Hydroelectric plant in Pak-occupied Kashmir hangs fire

Pak struggles for funds as Beijing, Abu Dhabi dither on lending

With its potential lenders like Beijing and Abu Dhabi dilly-dallying, Islamabad is finding it difficult to mobilise funds for a hydro-electric plant it has been building in Pakistan-occupied Kashmir (PoK) and citing as its ''downstream use'' to block an Indian project upstream on a tributary of Jhelum.

 Invoking the 1960 India-Pakistan Indus Water Treaty (IWT), Islamabad in 2010 sought arbitration by an international court on its dispute with New Delhi over the 330 MW Kishenganga Hydro Electric Project (KHEP), which the National Hydro-Power Corporation Limited is building in the Baramulla district of Jammu and Kashmir. Islamabad recently argued before the Court of Arbitration in The Hague that the KHEP would adversely hit power generation at the 969 MW Neelum Jhelum Hydro Electric Project (N-JHEP), which it has been building downstream on the same river in the Pakistani side of the LoC.

Uncertainty, however, looms large over the N-JHEP, as Beijing is yet to clear the China Export Import Bank’s proposed loan of $ 448 million to Pakistan for the hydel project.

New Delhi has been protesting against Beijing’s plan to provide assistance to Islamabad for the N-JHEP, as the project is located in PoK, which India claims as its integral part. 

The Abu Dhabi Fund for Development – a lending arm of Abu Dhabi Government – has also withheld a $ 100 million loan it had earlier pledged for the project.

Claiming that Islamabad had “consistently failed to substantiate” its claim of downstream uses of the water of the Kishenganga or Neelum, India recently argued before the Court of Arbitration that Pakistan had “failed to demonstrate its commitment to the realisation” of the N-JHEP.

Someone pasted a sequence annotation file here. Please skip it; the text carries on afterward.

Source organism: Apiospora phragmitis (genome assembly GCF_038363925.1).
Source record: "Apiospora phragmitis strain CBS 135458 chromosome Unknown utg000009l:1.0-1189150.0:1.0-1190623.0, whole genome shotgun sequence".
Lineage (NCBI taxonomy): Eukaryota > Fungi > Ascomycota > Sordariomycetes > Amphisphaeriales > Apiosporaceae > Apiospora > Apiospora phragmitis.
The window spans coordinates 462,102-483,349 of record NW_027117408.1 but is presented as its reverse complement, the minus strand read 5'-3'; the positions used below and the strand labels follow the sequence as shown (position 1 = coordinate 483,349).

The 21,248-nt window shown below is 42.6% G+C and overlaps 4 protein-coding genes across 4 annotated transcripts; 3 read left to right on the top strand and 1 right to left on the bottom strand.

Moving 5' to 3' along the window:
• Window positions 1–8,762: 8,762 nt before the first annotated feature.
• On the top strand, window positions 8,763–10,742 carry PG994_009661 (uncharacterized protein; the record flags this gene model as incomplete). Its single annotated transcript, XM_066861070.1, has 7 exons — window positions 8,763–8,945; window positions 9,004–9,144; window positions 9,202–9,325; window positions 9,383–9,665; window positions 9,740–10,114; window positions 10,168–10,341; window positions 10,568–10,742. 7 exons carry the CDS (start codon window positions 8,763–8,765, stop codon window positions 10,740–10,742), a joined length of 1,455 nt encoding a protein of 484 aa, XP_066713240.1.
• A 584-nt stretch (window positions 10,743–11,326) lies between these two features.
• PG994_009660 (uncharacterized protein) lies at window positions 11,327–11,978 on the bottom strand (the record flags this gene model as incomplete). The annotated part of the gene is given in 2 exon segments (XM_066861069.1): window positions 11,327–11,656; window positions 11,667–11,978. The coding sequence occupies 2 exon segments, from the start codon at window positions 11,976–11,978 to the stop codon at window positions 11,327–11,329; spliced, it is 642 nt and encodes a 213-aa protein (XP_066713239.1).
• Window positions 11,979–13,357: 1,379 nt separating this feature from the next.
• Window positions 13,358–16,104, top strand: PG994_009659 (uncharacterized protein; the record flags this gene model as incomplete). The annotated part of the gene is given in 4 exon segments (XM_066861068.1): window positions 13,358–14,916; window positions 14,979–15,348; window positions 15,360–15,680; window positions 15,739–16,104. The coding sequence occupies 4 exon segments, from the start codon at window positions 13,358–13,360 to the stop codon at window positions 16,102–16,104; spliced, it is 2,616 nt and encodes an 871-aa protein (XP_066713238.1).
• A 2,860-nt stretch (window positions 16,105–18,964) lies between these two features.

Pakistan, however, claimed that it had remained committed to the project since 1989. Islamabad argued that India’s plan for diversion of water of the Kishenganga into another tributary of Jhelum for the KHEP was in contrary to the latter’s IWT obligations.
The seven-member Court of Arbitration headed by eminent American jurist Stephen M Schwebel finished hearing arguments of both Indian and Pakistani representatives on August 31 last and is expected to deliver the final award by February 2013.

New Delhi argued that the IWT required India to take into account Pakistan’s downstream uses only up to a date at which designs of its own hydroelectric projects would be finalised. India pointed out that if it had to continuously adjust its hydel projects’ designs to Pakistan’s downstream uses as they develop, then the express right granted to it by the IWT to use waters of the “Western Rivers” to generate hydropower would stand negated. Pakistan claimed that the treaty protected its “downstream uses as they would exist from time-to-time”.

But a recent deposition by N-JHEP project director Muhammad Zubair before Pakistan National Assembly’s Standing Committee on Economic Affairs revealed that the construction of the hydel plant is far from reality and has been hit by fund-crunch. The Islamic Development Bank pledged $ 357 million, but halted release of fund after China’s EXIM Bank slowed down the process to clear its loan for the project. Pakistan’s Auditor General also pointed out recently that the inordinate delay had raised the project’s cost by 225.29 per cent to $ 2.94 billion.

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